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Gold Hill officials to meet in hopes of resolving lawsuit

GOLD HILL — City officials hope negotiations will resolve a lawsuit brought by a local construction company.

Johnny Cat Inc. of Jacksonville has filed claims totaling $717,000 against the city, alleging contract fraud during the building of the city's new water-intake facility on the Rogue River. The case was filed in Jackson County Circuit Court on Sept. 22, and is set to go to trial Feb. 6.

Attorneys for Johnny Cat, Lee-Pace Engineering and the city, along with members of the Rogue Valley Council of Governments, will meet in Gold Hill today to try negotiating a pretrial settlement, said Public Works Director Royal Gasso.

"Hopefully, we'll have a resolution," said Gasso.

The city contracted with Johnny Cat in May 2005 to build a water-intake pump station and transmission line for $1.1 million, said Gasso. The project, plagued with setbacks, was completed in May 2007.

The major portion of the claim is based upon Johnny Cat assertions that its bid was low because engineering design work done by Lee-Pace Engineering was incomplete and/or erroneous, Gasso said. Johnny Cat is suing the city for unanticipated expenses it incurred during construction.

Gasso said the city should not be held liable for the contractor's claims. The city did not design the project and had no say in construction of the project — as long as it was done on budget. The city has no control over the means and methods used to construct the project in accordance with design specifications or permit requirements, Gasso said.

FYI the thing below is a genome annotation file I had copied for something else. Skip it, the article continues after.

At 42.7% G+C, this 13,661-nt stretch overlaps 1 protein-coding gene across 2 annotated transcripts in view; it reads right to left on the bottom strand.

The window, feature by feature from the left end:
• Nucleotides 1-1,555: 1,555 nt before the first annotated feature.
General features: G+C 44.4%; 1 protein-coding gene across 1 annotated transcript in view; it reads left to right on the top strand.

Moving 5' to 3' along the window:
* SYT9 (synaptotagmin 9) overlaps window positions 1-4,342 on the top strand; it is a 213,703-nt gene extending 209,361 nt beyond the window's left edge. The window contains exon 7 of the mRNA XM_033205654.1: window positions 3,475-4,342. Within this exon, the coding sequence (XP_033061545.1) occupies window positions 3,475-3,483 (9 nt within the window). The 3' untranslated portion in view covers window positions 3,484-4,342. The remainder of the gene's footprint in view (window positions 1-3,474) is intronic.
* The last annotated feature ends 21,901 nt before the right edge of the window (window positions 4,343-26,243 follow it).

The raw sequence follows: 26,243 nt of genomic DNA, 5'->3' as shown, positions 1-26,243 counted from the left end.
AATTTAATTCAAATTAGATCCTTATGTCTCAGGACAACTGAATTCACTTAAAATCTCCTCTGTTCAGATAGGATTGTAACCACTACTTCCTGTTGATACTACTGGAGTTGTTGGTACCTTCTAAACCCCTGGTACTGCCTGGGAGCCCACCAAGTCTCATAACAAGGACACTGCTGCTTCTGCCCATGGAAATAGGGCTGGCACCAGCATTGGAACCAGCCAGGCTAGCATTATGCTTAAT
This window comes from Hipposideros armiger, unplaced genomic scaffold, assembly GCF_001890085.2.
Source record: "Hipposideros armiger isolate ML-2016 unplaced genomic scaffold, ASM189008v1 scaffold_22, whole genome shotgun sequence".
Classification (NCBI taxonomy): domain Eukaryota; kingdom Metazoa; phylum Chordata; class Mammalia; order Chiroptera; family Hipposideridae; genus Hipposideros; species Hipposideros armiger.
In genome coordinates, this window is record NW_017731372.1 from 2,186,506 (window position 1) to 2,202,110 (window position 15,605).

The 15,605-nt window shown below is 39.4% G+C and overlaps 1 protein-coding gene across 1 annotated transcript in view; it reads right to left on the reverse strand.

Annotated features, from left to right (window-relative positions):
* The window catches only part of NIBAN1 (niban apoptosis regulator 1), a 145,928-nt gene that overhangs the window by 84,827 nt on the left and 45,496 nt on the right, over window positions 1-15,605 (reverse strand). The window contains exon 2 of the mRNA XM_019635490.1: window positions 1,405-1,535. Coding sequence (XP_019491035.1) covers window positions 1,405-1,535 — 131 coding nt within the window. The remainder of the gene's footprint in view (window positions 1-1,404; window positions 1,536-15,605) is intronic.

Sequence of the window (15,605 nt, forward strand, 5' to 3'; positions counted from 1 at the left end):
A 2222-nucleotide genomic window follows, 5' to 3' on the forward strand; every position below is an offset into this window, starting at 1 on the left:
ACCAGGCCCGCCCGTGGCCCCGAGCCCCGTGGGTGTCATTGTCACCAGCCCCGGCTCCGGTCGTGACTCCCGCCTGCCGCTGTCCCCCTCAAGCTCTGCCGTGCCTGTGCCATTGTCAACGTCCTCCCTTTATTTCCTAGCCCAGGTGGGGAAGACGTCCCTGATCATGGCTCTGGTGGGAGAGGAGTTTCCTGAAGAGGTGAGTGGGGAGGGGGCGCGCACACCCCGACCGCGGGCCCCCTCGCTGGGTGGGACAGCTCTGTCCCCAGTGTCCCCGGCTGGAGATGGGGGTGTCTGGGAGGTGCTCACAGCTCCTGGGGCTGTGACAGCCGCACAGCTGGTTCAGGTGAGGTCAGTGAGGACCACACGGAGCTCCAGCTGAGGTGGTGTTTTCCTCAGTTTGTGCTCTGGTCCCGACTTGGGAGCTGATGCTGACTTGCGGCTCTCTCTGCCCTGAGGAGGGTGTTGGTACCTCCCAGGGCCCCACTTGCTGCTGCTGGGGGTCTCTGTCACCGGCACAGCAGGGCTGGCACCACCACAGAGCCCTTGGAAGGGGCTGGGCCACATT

John Holmes, owner of Johnny Cat, could not be reached for comment Monday.

The lawsuit also seeks indemnity against recent fines levied against Johnny Cat by state regulatory agencies for violating environmental laws.

On March 24, the Department of Environmental Quality levied a $29,500 fine against Johnny Cat for forcing the temporary closure of the city's drinking water intake and causing pollution to state waters. The violations occurred while Johnny Cat was attempting to create a dry building platform in the river for construction.

Johnny Cat has appealed the environmental fine. Attorneys for the company stated in their written response to the notice of violation that Johnny Cat crews were acting under permit, did not violate turbidity regulations and were following directives from the Department of State Lands.

Ed Hodges, project manager for Lee-Pace Engineering, said in March that Johnny Cat struggled with the in-river portion of the project. There were also some significant issues with how the contractor built and maintained its coffer dams, he said.

The job was shut down for 21/2 months after December 2005 floods while construction crews repaired damage and engineers redesigned parts of the plan so the facility could withstand repeated floods.

A separate claim by Johnny Cat for damages from winter storms estimated at $29,486 has been paid by the state, said Gasso.

Reach reporter Sanne Specht at 776-4497 or e-mail sspecht@mailtribune.com.